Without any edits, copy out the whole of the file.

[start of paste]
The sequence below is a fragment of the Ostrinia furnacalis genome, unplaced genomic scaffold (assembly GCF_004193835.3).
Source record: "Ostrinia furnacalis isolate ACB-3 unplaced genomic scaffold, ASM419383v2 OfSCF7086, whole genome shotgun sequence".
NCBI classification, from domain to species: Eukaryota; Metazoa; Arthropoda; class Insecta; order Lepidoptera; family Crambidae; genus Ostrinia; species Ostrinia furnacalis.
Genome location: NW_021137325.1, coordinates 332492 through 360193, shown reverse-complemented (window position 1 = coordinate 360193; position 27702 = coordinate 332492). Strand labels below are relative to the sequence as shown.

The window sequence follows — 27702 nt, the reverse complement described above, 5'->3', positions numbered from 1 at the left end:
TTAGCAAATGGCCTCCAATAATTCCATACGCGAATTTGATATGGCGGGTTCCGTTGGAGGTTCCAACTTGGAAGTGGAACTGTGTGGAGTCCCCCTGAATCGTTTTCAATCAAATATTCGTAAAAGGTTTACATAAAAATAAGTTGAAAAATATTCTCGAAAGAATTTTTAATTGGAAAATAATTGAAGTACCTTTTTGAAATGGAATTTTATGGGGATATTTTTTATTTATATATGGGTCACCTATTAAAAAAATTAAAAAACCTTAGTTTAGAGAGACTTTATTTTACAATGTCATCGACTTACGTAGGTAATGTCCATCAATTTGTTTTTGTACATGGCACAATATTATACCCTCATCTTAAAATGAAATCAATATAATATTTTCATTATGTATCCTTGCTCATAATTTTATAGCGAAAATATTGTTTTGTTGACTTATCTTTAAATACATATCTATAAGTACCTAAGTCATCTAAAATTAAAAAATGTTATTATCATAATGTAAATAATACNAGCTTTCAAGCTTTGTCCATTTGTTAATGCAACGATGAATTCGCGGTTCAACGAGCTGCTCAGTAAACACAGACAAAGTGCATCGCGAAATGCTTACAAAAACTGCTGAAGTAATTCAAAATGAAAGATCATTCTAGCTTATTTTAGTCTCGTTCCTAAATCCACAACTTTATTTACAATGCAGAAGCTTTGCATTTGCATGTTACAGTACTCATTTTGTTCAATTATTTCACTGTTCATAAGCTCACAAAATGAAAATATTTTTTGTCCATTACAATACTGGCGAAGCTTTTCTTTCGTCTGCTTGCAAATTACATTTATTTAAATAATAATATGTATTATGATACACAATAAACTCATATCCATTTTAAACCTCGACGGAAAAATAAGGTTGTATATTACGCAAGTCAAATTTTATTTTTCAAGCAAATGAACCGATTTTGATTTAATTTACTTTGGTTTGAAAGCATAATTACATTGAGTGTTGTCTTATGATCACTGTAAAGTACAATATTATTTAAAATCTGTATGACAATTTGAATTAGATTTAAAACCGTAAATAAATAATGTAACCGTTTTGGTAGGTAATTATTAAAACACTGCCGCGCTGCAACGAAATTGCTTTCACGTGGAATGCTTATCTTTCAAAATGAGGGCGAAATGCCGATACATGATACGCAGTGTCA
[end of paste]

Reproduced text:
The sequence below is a fragment of the Ostrinia furnacalis genome, unplaced genomic scaffold (assembly GCF_004193835.3).
Source record: "Ostrinia furnacalis isolate ACB-3 unplaced genomic scaffold, ASM419383v2 OfSCF7086, whole genome shotgun sequence".
NCBI classification, from domain to species: Eukaryota; Metazoa; Arthropoda; class Insecta; order Lepidoptera; family Crambidae; genus Ostrinia; species Ostrinia furnacalis.
Genome location: NW_021137325.1, coordinates 332492 through 360193, shown reverse-complemented (window position 1 = coordinate 360193; position 27702 = coordinate 332492). Strand labels below are relative to the sequence as shown.

The window sequence follows — 27702 nt, the reverse complement described above, 5'->3', positions numbered from 1 at the left end:
TTAGCAAATGGCCTCCAATAATTCCATACGCGAATTTGATATGGCGGGTTCCGTTGGAGGTTCCAACTTGGAAGTGGAACTGTGTGGAGTCCCCCTGAATCGTTTTCAATCAAATATTCGTAAAAGGTTTACATAAAAATAAGTTGAAAAATATTCTCGAAAGAATTTTTAATTGGAAAATAATTGAAGTACCTTTTTGAAATGGAATTTTATGGGGATATTTTTTATTTATATATGGGTCACCTATTAAAAAAATTAAAAAACCTTAGTTTAGAGAGACTTTATTTTACAATGTCATCGACTTACGTAGGTAATGTCCATCAATTTGTTTTTGTACATGGCACAATATTATACCCTCATCTTAAAATGAAATCAATATAATATTTTCATTATGTATCCTTGCTCATAATTTTATAGCGAAAATATTGTTTTGTTGACTTATCTTTAAATACATATCTATAAGTACCTAAGTCATCTAAAATTAAAAAATGTTATTATCATAATGTAAATAATACNAGCTTTCAAGCTTTGTCCATTTGTTAATGCAACGATGAATTCGCGGTTCAACGAGCTGCTCAGTAAACACAGACAAAGTGCATCGCGAAATGCTTACAAAAACTGCTGAAGTAATTCAAAATGAAAGATCATTCTAGCTTATTTTAGTCTCGTTCCTAAATCCACAACTTTATTTACAATGCAGAAGCTTTGCATTTGCATGTTACAGTACTCATTTTGTTCAATTATTTCACTGTTCATAAGCTCACAAAATGAAAATATTTTTTGTCCATTACAATACTGGCGAAGCTTTTCTTTCGTCTGCTTGCAAATTACATTTATTTAAATAATAATATGTATTATGATACACAATAAACTCATATCCATTTTAAACCTCGACGGAAAAATAAGGTTGTATATTACGCAAGTCAAATTTTATTTTTCAAGCAAATGAACCGATTTTGATTTAATTTACTTTGGTTTGAAAGCATAATTACATTGAGTGTTGTCTTATGATCACTGTAAAGTACAATATTATTTAAAATCTGTATGACAATTTGAATTAGATTTAAAACCGTAAATAAATAATGTAACCGTTTTGGTAGGTAATTATTAAAACACTGCCGCGCTGCAACGAAATTGCTTTCACGTGGAATGCTTATCTTTCAAAATGAGGGCGAAATGCCGATACATGATACGCAGTGTCA